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Virginia’s election commissioner reassures voters confused about absentee and early voting

"Their ballot will be counted."
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Posted at 5:49 PM, Sep 21, 2020
and last updated 2020-09-21 18:19:05-04

RICHMOND, Va. -- Virginia is seeing unprecedented interest in absentee and early voting because of changes to state election law and the coronavirus pandemic.

Virginia’s election chief said, like his counterparts across the country, 2020 is the “toughest” election of his career because of the adjustments they had to make, but feels very confident in the processes put in place.

Christopher Piper, the Commissioner of the Virginia Department of Elections, said on Friday and Saturday, which were the first two days of early, no-excuse voting, 36,000 Virginians cast ballots in-person statewide.

Elections officials have already approved nearly 865,000 mail-in absentee ballot applications, a number that is expected to continue climbing.

Piper laughed when asked how he was sleeping these days in the age of COVID-19 and modern politics.

“You know what I do a lot of running, get up super early in the morning, and I meditate a lot,” Piper said. “It’s just non-stop, constant.”

The crush of voters trying to cast ballots prior to Election Day has lead to long lines at registrar’s offices in Virginia and confusion for some voters about the correct process to follow.

“The confusion arises because so many people are used to going in-person, on Election Day. Obviously, that’s not the most viable option for our voters this year. We want to assure them and reassure them that the process is the same on the back end: that their ballot will be counted,” Piper said.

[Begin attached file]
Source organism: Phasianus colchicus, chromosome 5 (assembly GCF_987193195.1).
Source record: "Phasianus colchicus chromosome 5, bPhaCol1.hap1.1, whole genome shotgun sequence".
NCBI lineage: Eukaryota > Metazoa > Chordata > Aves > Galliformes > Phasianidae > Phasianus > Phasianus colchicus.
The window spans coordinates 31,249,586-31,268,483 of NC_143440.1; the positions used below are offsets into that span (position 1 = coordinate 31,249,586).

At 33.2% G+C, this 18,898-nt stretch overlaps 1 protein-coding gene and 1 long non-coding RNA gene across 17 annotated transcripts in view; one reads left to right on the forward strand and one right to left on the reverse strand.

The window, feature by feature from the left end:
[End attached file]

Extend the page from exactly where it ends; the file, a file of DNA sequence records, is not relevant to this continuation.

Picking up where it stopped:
For the first time this election, Virginia voters can cast their ballot before Election Day without having to provide an excuse.

During business hours during the week and certain weekends, registered voters can show up to their local registrar’s office or a satellite location established by cities and counties with a proper form of identification and vote.

Mail-in absentee ballots are available by applying, either online or at your local registrar’s office. Those ballots can be mailed back or dropped off in-person at locations set up by local registrars. Check with your city or county to find those locations.

President Trump and some lawmakers have voiced concern about the security of mail-in voting and drop-off locations, arguing it opens the vote up to the possibility of tampering.

Piper said in Virginia, mail-in ballots include barcode trackers and election mail insignia to make sure ballots can be traced by voters. Plus, Piper said local election officials much follow specific security protocols when processing absentee ballots.

“When they start processing those, those have to be witnessed by election officers and one from each party. This is a public process that sees its way through the system,” Piper said. “The biggest security factor that we have in Virginia is we all vote on paper. So at the end of the day, when there is any question about it, we can always go back to the paper and count from there.”

Election officials nationally have said it is a distinct possibility that a winner of the presidential election will not be clear election night. Counting the record volume of absentee ballots could lead to delayed results, some states taking days or weeks to establish a clear winner.

Piper said Virginia’s results will continue to come in after Election Day because mail-in ballots postmarked by Election Day can arrive up until 12pm on the Friday following Election Day. Still, Virginia law allows election officials to pre-process absentee ballots received prior to Election Day.

“You take the ballots, you open them up, they’re run them through the machine, but that whole process is observed by election officers, one from each party. It’s a very secure process we can follow,” Piper said. “The main thing that means in Virginia, on election night, a lot of the ballot that have already come in these last few weeks before the election will have been processed through. So we won’t be like in some states, they won’t be done for days or weeks.”

For more information on how to vote early where you live, check out our CBS 6 Voter Guide.